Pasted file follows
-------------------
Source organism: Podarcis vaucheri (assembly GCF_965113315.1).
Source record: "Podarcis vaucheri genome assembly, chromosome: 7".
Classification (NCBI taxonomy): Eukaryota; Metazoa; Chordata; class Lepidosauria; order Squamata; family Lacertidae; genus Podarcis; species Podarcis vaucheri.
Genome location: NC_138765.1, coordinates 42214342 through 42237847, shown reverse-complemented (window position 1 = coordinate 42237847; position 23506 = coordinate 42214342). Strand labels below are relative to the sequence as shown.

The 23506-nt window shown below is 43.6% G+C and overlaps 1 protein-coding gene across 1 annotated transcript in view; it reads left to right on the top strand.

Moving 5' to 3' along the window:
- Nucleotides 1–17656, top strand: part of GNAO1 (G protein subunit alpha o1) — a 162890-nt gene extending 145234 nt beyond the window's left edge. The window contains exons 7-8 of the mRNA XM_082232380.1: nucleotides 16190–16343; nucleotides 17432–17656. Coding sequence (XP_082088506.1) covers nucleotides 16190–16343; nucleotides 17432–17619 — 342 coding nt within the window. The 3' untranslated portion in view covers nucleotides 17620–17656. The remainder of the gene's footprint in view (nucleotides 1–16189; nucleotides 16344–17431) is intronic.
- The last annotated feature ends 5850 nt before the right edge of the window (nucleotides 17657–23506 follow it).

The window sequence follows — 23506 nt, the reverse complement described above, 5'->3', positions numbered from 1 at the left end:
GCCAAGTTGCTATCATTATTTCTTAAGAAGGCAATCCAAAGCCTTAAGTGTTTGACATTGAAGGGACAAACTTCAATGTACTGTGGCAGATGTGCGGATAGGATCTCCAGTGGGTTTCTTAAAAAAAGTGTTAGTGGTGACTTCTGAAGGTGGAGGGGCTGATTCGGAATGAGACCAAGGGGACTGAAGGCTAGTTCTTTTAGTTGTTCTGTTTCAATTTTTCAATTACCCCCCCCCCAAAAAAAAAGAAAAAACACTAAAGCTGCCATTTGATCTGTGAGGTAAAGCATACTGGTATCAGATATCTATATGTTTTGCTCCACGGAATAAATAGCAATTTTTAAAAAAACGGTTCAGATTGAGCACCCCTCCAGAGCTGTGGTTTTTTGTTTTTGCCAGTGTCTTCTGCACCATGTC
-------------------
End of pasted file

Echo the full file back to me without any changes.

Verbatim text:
Source organism: Podarcis vaucheri (assembly GCF_965113315.1).
Source record: "Podarcis vaucheri genome assembly, chromosome: 7".
Classification (NCBI taxonomy): Eukaryota; Metazoa; Chordata; class Lepidosauria; order Squamata; family Lacertidae; genus Podarcis; species Podarcis vaucheri.
Genome location: NC_138765.1, coordinates 42214342 through 42237847, shown reverse-complemented (window position 1 = coordinate 42237847; position 23506 = coordinate 42214342). Strand labels below are relative to the sequence as shown.

The 23506-nt window shown below is 43.6% G+C and overlaps 1 protein-coding gene across 1 annotated transcript in view; it reads left to right on the top strand.

Moving 5' to 3' along the window:
- Nucleotides 1–17656, top strand: part of GNAO1 (G protein subunit alpha o1) — a 162890-nt gene extending 145234 nt beyond the window's left edge. The window contains exons 7-8 of the mRNA XM_082232380.1: nucleotides 16190–16343; nucleotides 17432–17656. Coding sequence (XP_082088506.1) covers nucleotides 16190–16343; nucleotides 17432–17619 — 342 coding nt within the window. The 3' untranslated portion in view covers nucleotides 17620–17656. The remainder of the gene's footprint in view (nucleotides 1–16189; nucleotides 16344–17431) is intronic.
- The last annotated feature ends 5850 nt before the right edge of the window (nucleotides 17657–23506 follow it).

The window sequence follows — 23506 nt, the reverse complement described above, 5'->3', positions numbered from 1 at the left end:
GCCAAGTTGCTATCATTATTTCTTAAGAAGGCAATCCAAAGCCTTAAGTGTTTGACATTGAAGGGACAAACTTCAATGTACTGTGGCAGATGTGCGGATAGGATCTCCAGTGGGTTTCTTAAAAAAAGTGTTAGTGGTGACTTCTGAAGGTGGAGGGGCTGATTCGGAATGAGACCAAGGGGACTGAAGGCTAGTTCTTTTAGTTGTTCTGTTTCAATTTTTCAATTACCCCCCCCCCAAAAAAAAAGAAAAAACACTAAAGCTGCCATTTGATCTGTGAGGTAAAGCATACTGGTATCAGATATCTATATGTTTTGCTCCACGGAATAAATAGCAATTTTTAAAAAAACGGTTCAGATTGAGCACCCCTCCAGAGCTGTGGTTTTTTGTTTTTGCCAGTGTCTTCTGCACCATGTC